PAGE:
Nick Cave And The Bad Seeds

Nick Cave And The Bad Seeds

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There’s a satisfying continuity of texture, temperament and themes between Skeleton Tree and its predecessor, 2013’s Push The Sky Away – despite the awful intercession, in the intervening years, of the tragic death of Cave’s son Arthur, which might have been expected to reflect heavily on this album’s content. But in the recent documentary film about the album, One More Time With Feeling, Cave refutes the cliche that creativity is fostered by such tragedies, explaining that the trauma simply blots out everything.

Significantly, only one of these eight songs was apparently written after that event, and it’s hard to tell which it is.

This gives some measure of the sustained impact of his current songwriting process, in which narrative and structural development is foregone in favour of allusive images seeking to span earthly states and spiritual transcendence, a gulf sketched in animal metaphors and disillusioned theology. The opening “Jesus Alone”, an expressionist sonic tableau of throbbing industrial noise, wisps of electronic tones and brief glimpses of piano and violin, concludes with the observation, in Cave’s sombre baritone, that “you are a distant memory in the mind of your creator”; towards the album’s end, in “Distant Sky”, his faith has been totally shattered: “They told us our gods would outlive us/But they lied.”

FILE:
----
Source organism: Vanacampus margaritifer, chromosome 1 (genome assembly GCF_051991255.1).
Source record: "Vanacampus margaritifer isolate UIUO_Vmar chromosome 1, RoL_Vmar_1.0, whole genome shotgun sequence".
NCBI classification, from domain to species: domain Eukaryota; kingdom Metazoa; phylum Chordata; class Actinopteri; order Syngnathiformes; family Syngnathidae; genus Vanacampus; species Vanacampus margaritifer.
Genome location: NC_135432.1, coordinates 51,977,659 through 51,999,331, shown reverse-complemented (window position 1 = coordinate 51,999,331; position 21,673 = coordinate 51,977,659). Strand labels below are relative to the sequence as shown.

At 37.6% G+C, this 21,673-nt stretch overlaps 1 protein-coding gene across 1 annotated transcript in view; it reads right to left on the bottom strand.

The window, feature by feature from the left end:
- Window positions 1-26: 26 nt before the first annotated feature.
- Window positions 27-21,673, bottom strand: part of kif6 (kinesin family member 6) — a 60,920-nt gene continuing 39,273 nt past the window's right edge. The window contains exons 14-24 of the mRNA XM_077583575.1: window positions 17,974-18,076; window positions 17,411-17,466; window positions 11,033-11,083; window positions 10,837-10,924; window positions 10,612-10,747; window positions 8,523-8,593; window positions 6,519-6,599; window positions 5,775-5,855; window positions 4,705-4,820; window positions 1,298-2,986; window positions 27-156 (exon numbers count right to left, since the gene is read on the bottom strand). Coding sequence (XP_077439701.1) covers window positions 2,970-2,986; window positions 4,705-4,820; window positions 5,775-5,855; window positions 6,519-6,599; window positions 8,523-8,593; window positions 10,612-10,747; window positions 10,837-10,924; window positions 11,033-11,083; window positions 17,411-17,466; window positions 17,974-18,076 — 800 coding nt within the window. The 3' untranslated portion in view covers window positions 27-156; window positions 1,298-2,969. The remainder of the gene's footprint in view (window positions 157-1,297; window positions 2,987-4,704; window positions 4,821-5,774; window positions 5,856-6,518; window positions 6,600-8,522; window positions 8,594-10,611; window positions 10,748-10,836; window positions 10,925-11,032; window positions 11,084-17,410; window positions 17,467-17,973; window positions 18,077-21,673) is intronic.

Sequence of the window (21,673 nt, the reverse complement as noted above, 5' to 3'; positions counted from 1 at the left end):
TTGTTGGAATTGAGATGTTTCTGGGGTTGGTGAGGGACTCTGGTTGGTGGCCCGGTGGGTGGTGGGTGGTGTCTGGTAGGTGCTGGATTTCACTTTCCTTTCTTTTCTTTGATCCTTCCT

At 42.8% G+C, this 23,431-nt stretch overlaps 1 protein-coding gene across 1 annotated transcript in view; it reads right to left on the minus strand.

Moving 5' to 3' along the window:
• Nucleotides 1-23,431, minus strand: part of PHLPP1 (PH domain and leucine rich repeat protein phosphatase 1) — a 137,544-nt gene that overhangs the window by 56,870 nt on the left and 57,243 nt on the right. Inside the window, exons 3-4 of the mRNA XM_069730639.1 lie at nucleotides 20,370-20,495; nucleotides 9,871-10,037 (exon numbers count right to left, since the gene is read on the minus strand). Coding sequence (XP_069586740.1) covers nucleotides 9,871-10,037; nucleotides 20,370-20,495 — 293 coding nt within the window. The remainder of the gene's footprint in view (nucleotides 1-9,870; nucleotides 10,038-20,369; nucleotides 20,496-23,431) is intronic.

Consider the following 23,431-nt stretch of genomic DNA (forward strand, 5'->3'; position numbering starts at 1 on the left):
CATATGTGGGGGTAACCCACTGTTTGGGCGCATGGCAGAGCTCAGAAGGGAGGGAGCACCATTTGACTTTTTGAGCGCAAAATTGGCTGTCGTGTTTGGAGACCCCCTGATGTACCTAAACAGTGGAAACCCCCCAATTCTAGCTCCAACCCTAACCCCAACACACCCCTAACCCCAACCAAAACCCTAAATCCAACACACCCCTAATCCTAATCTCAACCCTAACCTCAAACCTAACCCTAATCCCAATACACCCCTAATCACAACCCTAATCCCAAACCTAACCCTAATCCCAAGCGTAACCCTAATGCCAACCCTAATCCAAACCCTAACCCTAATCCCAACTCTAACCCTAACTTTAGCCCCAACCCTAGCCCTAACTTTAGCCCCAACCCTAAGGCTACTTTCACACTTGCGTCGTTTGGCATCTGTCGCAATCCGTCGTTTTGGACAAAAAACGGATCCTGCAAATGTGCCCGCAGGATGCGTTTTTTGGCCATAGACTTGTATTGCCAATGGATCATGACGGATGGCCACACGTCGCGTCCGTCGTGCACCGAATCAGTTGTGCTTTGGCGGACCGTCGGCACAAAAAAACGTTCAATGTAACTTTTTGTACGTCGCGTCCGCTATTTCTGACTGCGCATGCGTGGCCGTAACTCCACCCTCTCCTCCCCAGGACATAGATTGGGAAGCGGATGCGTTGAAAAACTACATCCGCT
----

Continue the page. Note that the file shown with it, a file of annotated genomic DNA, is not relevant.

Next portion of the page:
Which leaves us stranded here, bereft, in our state of clay, prey to bestial impulses and absurd fate. Allegorical animals inhabit these songs, from spiders and jellyfish to hyena, while even the most humdrum locales hide epiphanies: a supermarket is the site, in separate songs, of both murderous urges and visions of a lover’s transcendent purity. The most affecting piece here, though, is “Girl In Amber”, which most strongly reflects the anguish of bereavement: Cave’s wracked recital is joined, on the choruses, by an odd keening which, in its unadorned humanity, seems perfectly apposite, before the song ends on a repeated “Don’t touch me”, its narrator still numbed by cataclysm.

Musically, it’s much of a piece with Push The Sky Away, the songs being built from Warren Ellis’s loops and Cave’s piano feels, sensitively and sparsely addressed by their fellow Bad Seeds. It can be a sad, sometimes harrowing journey, though never less than compelling; and eventually, a measure of gentle solace is afforded by Skeleton Tree itself, which closes the album with Cave’s repeated assurance that “it’s all right now”. It’s like a shaft of sunrise dispelling a dark night of the soul.

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